Notes From Days in the Sun with Books

My last blog (read it here) emphasised that a holiday only does its job of recharging us if the environment we place ourselves in is very different. And, apologies to those in cold and wet places, but the sun has continued to shine here. Life in Gran Can has developed its own routine though very different to the normal one in London.

Indeed, I must say that this is the best ever weather we’ve had here on holiday. It really is wall to wall sunshine with almost 0% cloud and no rain at all. Saturday and Sunday had some cloud cover which eventually burnt off to let the sun through. Great for me but I suspect little comfort for those who will have to deal with the disastrous impacts of climate change in the decades to come.

Sun with glasses

Again like last week’s blog, there is no point in detailing every day but here are some of my main thoughts worth relating.

Older, heavier, less mobile

One thing I have noticed is that people in our hotel and tourists here generally seem to be older, heavier, and less mobile than in previous years. Indeed, it must be quite a challenge for our lovely hotel built in an age where accessibility was not a big issue with plenty of stairs and varied levels. And as for none of the lifts working in the Yumbo…

This ‘heavier, older, less mobile’ observation makes me dwell on three facts that may all be simultaneously true.

Am I getting older and less mobile?

First, I have gotten older without realising it. Everyone has aged around me but so have I. And perhaps with my injuries I am also less mobile than I was. It definitely takes longer for my muscles and joints to ‘warm up.’ Though I weigh less than last year. It deeply saddens me how many people here on holiday are over-weight and do not seem to care about the damage it is doing to them.

Dumping on the young

Second, perhaps the cost of our hotel is too expensive for younger people now. I do feel young people carry an unfair financial burden these days in terms of rent/mortgage plus student debt and low pay. Have we reached a time where us oldies play whilst the young pay for our fun? The wealth-age gap is a real thing but perhaps it is more insidious than us oldsters would like to believe.

Am I being unfashionable?

Perhaps being in a hotel is just old-fashioned. Do younger people prefer do-it-yourself AirBnB and self-catering? Is Gran Can not the place to be anymore? Perhaps I am simply out of fashion. TBH, I would always choose a hotel in that I don’t come on holiday to do my washing up nor make my bed.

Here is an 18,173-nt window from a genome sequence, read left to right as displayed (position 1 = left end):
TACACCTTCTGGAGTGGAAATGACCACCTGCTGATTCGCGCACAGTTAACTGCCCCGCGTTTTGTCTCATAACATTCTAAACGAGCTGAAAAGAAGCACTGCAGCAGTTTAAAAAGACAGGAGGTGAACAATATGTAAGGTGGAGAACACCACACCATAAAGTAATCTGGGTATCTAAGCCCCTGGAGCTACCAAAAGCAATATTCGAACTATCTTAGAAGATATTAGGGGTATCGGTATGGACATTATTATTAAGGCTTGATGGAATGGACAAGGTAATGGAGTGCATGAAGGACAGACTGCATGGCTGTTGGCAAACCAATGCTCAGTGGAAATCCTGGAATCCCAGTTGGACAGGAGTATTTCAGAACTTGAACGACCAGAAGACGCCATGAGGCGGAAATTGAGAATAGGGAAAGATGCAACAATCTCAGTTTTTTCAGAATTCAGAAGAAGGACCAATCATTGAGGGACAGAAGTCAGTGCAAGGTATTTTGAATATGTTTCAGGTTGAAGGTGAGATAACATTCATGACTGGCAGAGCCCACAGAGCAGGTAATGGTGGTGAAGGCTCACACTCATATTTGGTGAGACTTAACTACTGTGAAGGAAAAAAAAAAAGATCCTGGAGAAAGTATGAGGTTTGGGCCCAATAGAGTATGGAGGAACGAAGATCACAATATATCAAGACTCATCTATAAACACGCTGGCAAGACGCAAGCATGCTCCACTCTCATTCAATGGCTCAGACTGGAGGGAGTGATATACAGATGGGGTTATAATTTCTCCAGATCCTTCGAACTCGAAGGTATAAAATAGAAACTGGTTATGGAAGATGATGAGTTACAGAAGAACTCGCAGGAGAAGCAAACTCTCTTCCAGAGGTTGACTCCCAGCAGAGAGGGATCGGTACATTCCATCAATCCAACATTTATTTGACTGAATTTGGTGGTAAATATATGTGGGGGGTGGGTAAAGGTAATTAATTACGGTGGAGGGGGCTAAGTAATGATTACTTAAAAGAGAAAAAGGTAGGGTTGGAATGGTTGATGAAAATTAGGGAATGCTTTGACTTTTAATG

Gran Canaria Hotel Neptuno

We are glass: The ageing gay

Suppose one of the best things about our hotel is that I feel positively young and in decent shape. As Dave pointed out, how would I feel in a gay hotel surrounded by slim, young twinks looking down on us with disdain. A great example of the value of being a big fish in a small pond.

But on a wider context, it is interesting to be an older gay man in the wonderfully hedonistic gay world of Gran Can. Peacocks strut about in the sun to be admired and some are beautiful. My favourite is a Spanish man at our hotel who I think is very sexy but he doesn’t even know I exist.

My friend Dom once said that as gay men get older, they turn into glass. And I know exactly what he means. We may think we still look good but the young and beautiful look right through us. No point in being angry or upset about it. I can remember being 18 and arguing with someone much older than me that being in your 30s made you middle aged.

Male body image

Nuevo Rokoko lives

Good news in that in my previous blog I had reported that our favourite coffee shop Nuevo Rokoko had gone – read about it here. Well, rumours of its demise have been much exaggerated. Basically I was telling John and Chris (see previous blog) about it going. They recommended a new ‘Bear cafe’ nearby. The place I knew as a Scandinavian cafe. Popped along there and it’s where Nuevo Rokoko has moved to. All the same staff and a great place to chill. Me and Dave go there daily.

Cup of coffee

Dealing with local bugs and hangovers

A patch of illness at beginning of week with a slight temperature and the glands in my neck very tender. Went away after a couple of days but it’s a classic case of picking up a local infection. I always think holidays are very much about dealing with local bugs which we haven’t got immunity to yet.

Though on Thurs morning I woke with a terrible headache. I laid there and thought ‘Have I had a stroke?’ Moved all my body parts OK so I decided it was just a hangover. Got out of bed for paracetamol. Really not sure why it came on as I hadn’t drunk that much the night before. Probably a combination of sun and alcohol. As I try to tell myself, what doesn’t kill us teaches us

My slow recovery


Definite trend for this holiday has been the number of people playing card games. It’s become normal again. Seen a big bridge group at our hotel as well as various couples and groups mainly sitting in the evening in the bar playing cards. Wonderfully old fashioned and brings back so many memories of when I went on holiday with my family.

Meanwhile, me and Dave continue our grudge match air hockey battle. Currently he is winning 10.5 to 6.5.

People come and go through your life

John and Chris left this week. I mentioned them in my previous blog. Great to see them and I hope we see them again in the sun next year. But you never know and it is fascinating how people can come into and out of our lives. Meanwhile, we met with a new couple in the next room, Mike and Dave. An older gay couple with plenty of stories to tell.

Folks back home

Whilst me and Dave have been sunning ourselves we have not forgotten about the folks back home we care about. Dave’s mum seems to be doing OK and very much enjoyed going out to a family party. Patrick seems to also be doing OK. Though it annoys me when service providers make appointments to visit and cancel sometimes without even bothering to tell him.

I phone mum everyday and she is doing alright. But she doesn’t like the ‘cold weather’ and tells me how weary she feels. As such she is not going out of the flat unless she really has to. I worry about her becoming housebound but then don’t all older people at some point? I will take her out to some places on my return.

“You can’t go back and change the beginning, but you can start where you are and change the ending.”

C S Lewis

I am making my way through my big holiday reading pile. There is a slant towards sci-fi simply because I enjoy reading this. In particular, retro sci-fi as it is fascinating to see what people some decades ago thought the world would be like in the future.

‘Aztec Century’ by Christopher Evans

A cracking piece of speculative fiction. It’s set in an alternate world where the Aztecs weren’t destroyed but rather became the dominant political and cultural force on the planet. The story itself is centred on the British royal family and that’s a bit twee but it’s an adventure read.